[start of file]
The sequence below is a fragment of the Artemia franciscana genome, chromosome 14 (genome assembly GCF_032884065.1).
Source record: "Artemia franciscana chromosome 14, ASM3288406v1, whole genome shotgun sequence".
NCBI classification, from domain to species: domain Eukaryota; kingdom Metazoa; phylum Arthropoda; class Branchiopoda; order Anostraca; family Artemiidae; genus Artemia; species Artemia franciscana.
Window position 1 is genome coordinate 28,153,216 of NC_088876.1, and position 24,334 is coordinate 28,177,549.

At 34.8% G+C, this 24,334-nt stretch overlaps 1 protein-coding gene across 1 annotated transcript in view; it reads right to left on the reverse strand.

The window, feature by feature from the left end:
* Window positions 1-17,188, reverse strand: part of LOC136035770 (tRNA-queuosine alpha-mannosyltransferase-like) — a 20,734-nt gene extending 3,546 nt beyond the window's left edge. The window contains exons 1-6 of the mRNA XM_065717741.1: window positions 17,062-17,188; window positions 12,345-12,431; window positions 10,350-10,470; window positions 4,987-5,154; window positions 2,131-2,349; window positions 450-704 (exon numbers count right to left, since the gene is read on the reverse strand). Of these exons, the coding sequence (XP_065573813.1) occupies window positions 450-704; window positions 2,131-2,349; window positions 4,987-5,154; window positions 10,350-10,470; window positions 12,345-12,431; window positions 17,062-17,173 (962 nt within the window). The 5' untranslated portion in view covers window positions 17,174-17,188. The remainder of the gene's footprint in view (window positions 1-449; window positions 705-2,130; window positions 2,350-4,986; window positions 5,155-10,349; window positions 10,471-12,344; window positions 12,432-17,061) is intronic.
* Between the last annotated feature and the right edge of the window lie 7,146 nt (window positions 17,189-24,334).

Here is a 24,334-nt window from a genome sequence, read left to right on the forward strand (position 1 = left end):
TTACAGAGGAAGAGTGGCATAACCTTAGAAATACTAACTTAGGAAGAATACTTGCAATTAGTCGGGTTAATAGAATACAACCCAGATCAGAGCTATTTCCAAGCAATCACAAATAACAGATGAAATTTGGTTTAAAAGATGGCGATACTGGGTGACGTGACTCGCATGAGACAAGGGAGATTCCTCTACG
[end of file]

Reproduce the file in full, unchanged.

The sequence below is a fragment of the Artemia franciscana genome, chromosome 14 (genome assembly GCF_032884065.1).
Source record: "Artemia franciscana chromosome 14, ASM3288406v1, whole genome shotgun sequence".
NCBI classification, from domain to species: domain Eukaryota; kingdom Metazoa; phylum Arthropoda; class Branchiopoda; order Anostraca; family Artemiidae; genus Artemia; species Artemia franciscana.
Window position 1 is genome coordinate 28,153,216 of NC_088876.1, and position 24,334 is coordinate 28,177,549.

At 34.8% G+C, this 24,334-nt stretch overlaps 1 protein-coding gene across 1 annotated transcript in view; it reads right to left on the reverse strand.

The window, feature by feature from the left end:
* Window positions 1-17,188, reverse strand: part of LOC136035770 (tRNA-queuosine alpha-mannosyltransferase-like) — a 20,734-nt gene extending 3,546 nt beyond the window's left edge. The window contains exons 1-6 of the mRNA XM_065717741.1: window positions 17,062-17,188; window positions 12,345-12,431; window positions 10,350-10,470; window positions 4,987-5,154; window positions 2,131-2,349; window positions 450-704 (exon numbers count right to left, since the gene is read on the reverse strand). Of these exons, the coding sequence (XP_065573813.1) occupies window positions 450-704; window positions 2,131-2,349; window positions 4,987-5,154; window positions 10,350-10,470; window positions 12,345-12,431; window positions 17,062-17,173 (962 nt within the window). The 5' untranslated portion in view covers window positions 17,174-17,188. The remainder of the gene's footprint in view (window positions 1-449; window positions 705-2,130; window positions 2,350-4,986; window positions 5,155-10,349; window positions 10,471-12,344; window positions 12,432-17,061) is intronic.
* Between the last annotated feature and the right edge of the window lie 7,146 nt (window positions 17,189-24,334).

Here is a 24,334-nt window from a genome sequence, read left to right on the forward strand (position 1 = left end):
TTACAGAGGAAGAGTGGCATAACCTTAGAAATACTAACTTAGGAAGAATACTTGCAATTAGTCGGGTTAATAGAATACAACCCAGATCAGAGCTATTTCCAAGCAATCACAAATAACAGATGAAATTTGGTTTAAAAGATGGCGATACTGGGTGACGTGACTCGCATGAGACAAGGGAGATTCCTCTACG